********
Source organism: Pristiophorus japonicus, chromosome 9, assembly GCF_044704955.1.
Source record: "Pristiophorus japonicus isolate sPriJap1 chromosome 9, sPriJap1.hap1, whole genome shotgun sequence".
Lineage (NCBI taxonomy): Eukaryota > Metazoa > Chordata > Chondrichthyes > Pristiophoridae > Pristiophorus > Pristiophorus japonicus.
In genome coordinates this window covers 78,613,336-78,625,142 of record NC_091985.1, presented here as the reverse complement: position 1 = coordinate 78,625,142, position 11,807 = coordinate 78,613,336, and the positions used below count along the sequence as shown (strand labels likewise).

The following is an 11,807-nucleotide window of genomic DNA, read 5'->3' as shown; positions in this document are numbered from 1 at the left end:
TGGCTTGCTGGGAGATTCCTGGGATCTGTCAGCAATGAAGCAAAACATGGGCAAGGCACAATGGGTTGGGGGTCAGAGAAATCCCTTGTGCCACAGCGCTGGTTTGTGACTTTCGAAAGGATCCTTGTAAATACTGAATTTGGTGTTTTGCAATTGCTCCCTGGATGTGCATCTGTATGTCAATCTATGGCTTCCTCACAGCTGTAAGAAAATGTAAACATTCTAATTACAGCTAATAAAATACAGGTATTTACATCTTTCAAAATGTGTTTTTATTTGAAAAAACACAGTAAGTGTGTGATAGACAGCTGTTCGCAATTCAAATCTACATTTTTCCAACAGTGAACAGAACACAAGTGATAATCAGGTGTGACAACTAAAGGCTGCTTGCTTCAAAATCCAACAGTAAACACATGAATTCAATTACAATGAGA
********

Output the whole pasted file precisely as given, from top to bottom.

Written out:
Source organism: Pristiophorus japonicus, chromosome 9, assembly GCF_044704955.1.
Source record: "Pristiophorus japonicus isolate sPriJap1 chromosome 9, sPriJap1.hap1, whole genome shotgun sequence".
Lineage (NCBI taxonomy): Eukaryota > Metazoa > Chordata > Chondrichthyes > Pristiophoridae > Pristiophorus > Pristiophorus japonicus.
In genome coordinates this window covers 78,613,336-78,625,142 of record NC_091985.1, presented here as the reverse complement: position 1 = coordinate 78,625,142, position 11,807 = coordinate 78,613,336, and the positions used below count along the sequence as shown (strand labels likewise).

The following is an 11,807-nucleotide window of genomic DNA, read 5'->3' as shown; positions in this document are numbered from 1 at the left end:
TGGCTTGCTGGGAGATTCCTGGGATCTGTCAGCAATGAAGCAAAACATGGGCAAGGCACAATGGGTTGGGGGTCAGAGAAATCCCTTGTGCCACAGCGCTGGTTTGTGACTTTCGAAAGGATCCTTGTAAATACTGAATTTGGTGTTTTGCAATTGCTCCCTGGATGTGCATCTGTATGTCAATCTATGGCTTCCTCACAGCTGTAAGAAAATGTAAACATTCTAATTACAGCTAATAAAATACAGGTATTTACATCTTTCAAAATGTGTTTTTATTTGAAAAAACACAGTAAGTGTGTGATAGACAGCTGTTCGCAATTCAAATCTACATTTTTCCAACAGTGAACAGAACACAAGTGATAATCAGGTGTGACAACTAAAGGCTGCTTGCTTCAAAATCCAACAGTAAACACATGAATTCAATTACAATGAGA